LAZAROW WORLD HIKE-ABOUT
Tonto National Forest, Arizona. Climbing 'very junior' Weaver's Needle (also known as baby-steps).
'WHAT IN THE WORLD IS HIKE ABOUT?'
Hike-about is an adventure that commenced June 2010. After storing our household movables, ridding ourselves of a house but retaining our 'home' together, we set off with the purpose of hiking in different parts of the world, not forgetting the home country, the USA.
Our primary focus is hiking to mountain peaks but any challenging hike will do just fine. Extended stays enable us to enjoy and experience living in various places amongst differing cultures. Hike-about has evolved into a way of life. It's also a process of discovery, both the world and ourselves.
We work and live 'on the road' but return to the city in which our grandchildren reside, every couple of months. This provides us the wonderful opportunity to be with them as well as a child or two, even three and of course, friends.
By December 2019, the blog contained over 1,100 hikes, each a set of pictures with stories and anecdotes from the trails. An index to the right allows the viewer to identify earlier experiences.
Finally, we are often asked about the journey's end. Our reply, as accurate as we can state, is: "When we are either forced to cease through health issues or the enjoyment level no longer reaches our aspirations, we will hang up the boots."
Whereas we continue to update the blog regularly, we no longer circulate email notifications each time, VIP's excepted and special occasions.
Thursday, December 27, 2018
As we wander about the world, a process of discovery occurs daily, even more often. So much is happening about us, most of which we are not aware of, unfortunately. Nevertheless, for the few things we do notice and observe and at times participate within, we are extremely grateful. What a magnificent world surrounds us. While we understand there are many unfortunate people barely surviving in the world, we wonder why many others who have the opportunity to be forces for good choose instead to encourage chaos and misery. Despite these negative distractions, we seek to pursue our passions and find our purpose, hopefully, without hurting anyone.
Stand-off at Dodge or is that Little Big Horn?
More tranquility, as the animals cover the plains in late afternoon.
Less tranquility. The mountain in the background is 'Platberg'. We ascended it from the other side in Harrismith, the following week.
Words fail us as the sun makes a bold statement at sunset.
Even less tranquility as Jen returns...a magnificent edifice behind.
When a person lives among scenes like this, one realizes how insignificant one is...and fortunate.
This is a time one wishes for more tranquility, less excitement.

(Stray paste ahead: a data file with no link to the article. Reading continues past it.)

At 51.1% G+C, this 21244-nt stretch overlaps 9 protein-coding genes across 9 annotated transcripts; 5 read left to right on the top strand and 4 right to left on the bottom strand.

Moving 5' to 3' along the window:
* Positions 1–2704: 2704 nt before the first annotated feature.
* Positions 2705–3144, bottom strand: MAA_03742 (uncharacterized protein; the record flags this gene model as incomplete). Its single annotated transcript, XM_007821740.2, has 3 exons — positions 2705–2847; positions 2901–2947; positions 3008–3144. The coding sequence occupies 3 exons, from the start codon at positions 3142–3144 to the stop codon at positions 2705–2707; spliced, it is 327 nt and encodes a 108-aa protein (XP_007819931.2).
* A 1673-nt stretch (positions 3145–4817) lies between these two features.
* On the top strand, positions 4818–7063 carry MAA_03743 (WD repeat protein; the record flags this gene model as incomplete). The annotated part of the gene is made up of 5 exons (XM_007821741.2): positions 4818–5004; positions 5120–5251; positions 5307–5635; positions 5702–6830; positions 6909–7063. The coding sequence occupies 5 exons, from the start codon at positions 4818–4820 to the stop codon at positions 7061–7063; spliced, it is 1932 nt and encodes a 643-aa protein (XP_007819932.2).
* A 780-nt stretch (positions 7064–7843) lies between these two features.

Is Jen thinking of taking the gap?
They've seen us, smelled us and within seconds will bolt...I suppose, who can blame them?
"Hey Jen, you wanna lend me a hand, getting to the top is one thing..."
Jenni and Jeffrey
She paid us a visit, her head appearing through the open window. Behind the head was a big, black feather-duster which proved useful for a cleaning session.
Then it got very personal...I asked Jen to deal 'female-to-female'.
Wednesday, December 26, 2018
The scenes in this section are viewed from two hikes undertaken when we stayed at the fabulous Drakensberg Retreat, close to Bergville. Sitting on the patio, a person is able to view the magnificent range of the same name from the Free State in the north to Champagne Castle in the south.
Jen walks along the edge.
Quite beautiful at sunset.
Eland comes thundering past us...we nearly jumped to a record high as it sounded like the hoofbeats at the finishing post of a racecourse.
A different sort of sunset during a threatening storm.
The academic studying future ideas for Hike-about or, was it the form for the Wednesday races?
Serene but there's action under the surface or in fact, from above. Note the buttress protruding on the range, the Sentinel.
She's out the starting blocks in near on 100 degree weather and nothing can catch her.
Obviously, that's why they have a big cooling pool down there.
On Razor Edge trail, looking down and across at Oliviers Hoek Pass. The Boer trekkers used this route to reach Natal.
The tricky section to reach the valley.
Finding respite on a ledge.
Trying to remain upright in gusting winds.
Jenni and Jeffrey
Throw in a 'duck' for Jen which will not amuse her, of course.
And just to show no hard feelings about 'my ducks', a majestic 'All American' wonder...
Saturday, December 22, 2018
Mount Horeb viewed from the previous day's hike up another mountain. Our approach was from the extreme left.
Mount Horeb in Clarens, Free State, South Africa. What a treat. Who could resist the challenge. We researched the hike/climb and found it sketchy. Nevertheless, Dawn, a kindred spirit and owner of the apartment we booked, gave us a few tips on how to reach the trailhead.
We arrived at a gated community and were allowed to enter after some discussion. Wrong place. We left after twenty minutes and headed to the adjoining gated property. Unfortunately, we were denied entry. After a friendly chat with the guards, the office manager and a communication from the head office, we departed, unhappy but set off for a local nature reserve, our backup plan. It turned out a terrific hike with good views of surrounding mountains and the town.
Meantime, Dawn called around and found a farmer who would let us make the ascent from his property. She decided not to fight with the community management even though she told them ‘they don’t own the mountain’. In fact, not even Moses claimed ownership. Thank you, Dawn—a strong and adventurous woman who operates an efficient business. It’s wonderful when people are so helpful. In retrospect, it might have been a better idea to have played tiddlywinks instead.